Active vs Maintenance Treatment in Chiropractic
Do you dread the “CO-50” denial from Medicare? How can it be “not medically necessary” after all, when you are simply trying to get the patient better? A keen understanding of the difference between these two kinds of care will help you understand what Medicare expects from you.
What Does Medicare Cover?
Medicare doesn’t automatically cover all spinal adjustment, coded as 98940, 98941, and 98942. Active treatment, signified by the AT modifier, indicates that the treatment meets the definition of medical necessity outlined below. Treatment that seeks to prevent disease, promote health, and prolong and enhance the quality of life; or therapy that is performed to maintain or prevent deterioration of a chronic condition simply doesn’t make the AT cut.
When providing medically necessary, active spinal adjustments to a patient, you can expect the treatment to be covered when you can document how that patient’s presenting condition and subsequent treatment meet the medical necessity definitions. All other treatment is indeed “clinically appropriate” and is necessary if you say so. But this care is more likely deemed maintenance care, and the financial responsibility of the patient.
|The patient must have a significant health problem in the form of a neuromusculoskeletal condition necessitating treatment, and the manipulative services rendered must have a direct therapeutic relationship to the patient’s condition while providing a reasonable expectation of recovery or improvement of function.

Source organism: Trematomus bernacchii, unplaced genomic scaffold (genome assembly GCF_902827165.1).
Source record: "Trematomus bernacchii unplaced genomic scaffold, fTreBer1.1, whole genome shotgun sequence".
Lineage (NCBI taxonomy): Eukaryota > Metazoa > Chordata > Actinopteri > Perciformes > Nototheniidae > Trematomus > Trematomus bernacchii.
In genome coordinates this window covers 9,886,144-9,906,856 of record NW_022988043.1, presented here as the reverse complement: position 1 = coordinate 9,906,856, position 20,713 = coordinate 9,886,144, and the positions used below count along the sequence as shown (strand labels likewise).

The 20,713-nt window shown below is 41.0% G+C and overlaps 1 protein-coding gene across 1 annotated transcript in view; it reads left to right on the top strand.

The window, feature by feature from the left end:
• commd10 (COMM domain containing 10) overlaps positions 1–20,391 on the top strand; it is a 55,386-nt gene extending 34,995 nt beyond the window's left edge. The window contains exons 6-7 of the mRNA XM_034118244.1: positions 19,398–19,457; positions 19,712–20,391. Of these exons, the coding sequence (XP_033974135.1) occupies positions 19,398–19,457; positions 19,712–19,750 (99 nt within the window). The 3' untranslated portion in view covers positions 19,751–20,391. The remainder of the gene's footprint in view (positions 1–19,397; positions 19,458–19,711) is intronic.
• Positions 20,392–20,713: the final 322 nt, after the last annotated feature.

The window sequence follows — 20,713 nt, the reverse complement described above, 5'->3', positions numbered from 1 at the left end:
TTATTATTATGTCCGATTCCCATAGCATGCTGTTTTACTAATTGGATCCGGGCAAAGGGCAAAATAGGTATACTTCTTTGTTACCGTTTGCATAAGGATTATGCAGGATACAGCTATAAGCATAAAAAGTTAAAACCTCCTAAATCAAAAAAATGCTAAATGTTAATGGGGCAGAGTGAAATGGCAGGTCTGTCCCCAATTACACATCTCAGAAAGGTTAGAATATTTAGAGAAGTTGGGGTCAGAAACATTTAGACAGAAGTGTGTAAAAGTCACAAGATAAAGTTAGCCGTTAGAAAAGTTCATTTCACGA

|When the patient is being treated for a new injury identified by X-ray or physical exam as specified above. The chiropractic manipulation is expected to result in an improvement in, or arrest the progression of, the patient’s condition.
|When the patient’s condition is not expected to significantly improve or be resolved with further treatment, but the continued therapy is expected to result in some functional improvement. Once the clinical status is stable for a given condition, and no additional objective clinical improvements are expected, further manipulative treatment is considered maintenance therapy and is not covered.
|A treatment plan that seeks to prevent disease, promote health, and prolong and enhance the quality of life; or therapy that is performed to maintain or prevent deterioration of a chronic condition. When further clinical improvement is not expected from continuous, ongoing care, and the chiropractic treatment is supportive rather than corrective in nature, the treatment is considered maintenance therapy. Chiropractic maintenance therapy is not considered medically reasonable or necessary under the Medicare program and is not payable.
|A temporary but marked deterioration of a patient’s condition that is causing significant interference with activities of daily living due to an acute flare-up of a previously treated condition. The patient’s clinical record must specify the date of occurrence, nature of the onset, or other pertinent factors that support the medical necessity for treatment. As with an acute injury, treatment should result in an improvement of or an arrest of the deterioration in a reasonable period of time.
|Represents an acute change that is a marked deterioration of the patient’s condition and that is causing significant interference with activities of daily living. ‘Active treatment’ can only occur as long as the patient is achieving significant clinical improvement.
This is nothing new. In fact, many commercial payers have similar language especially when providing physical therapy services. So how can you master delivering and documenting active care that supports medical necessity? Simply appending the modifier AT to every CMT service is NOT the answer. Your first stop on the road to successful reimbursement should be your Local Coverage Determinations (LCD).
This document contains the allowable diagnoses and documentation requirements outlined by Medicare for your area. Check out some of Medicare’s Documentation Requirements HERE.
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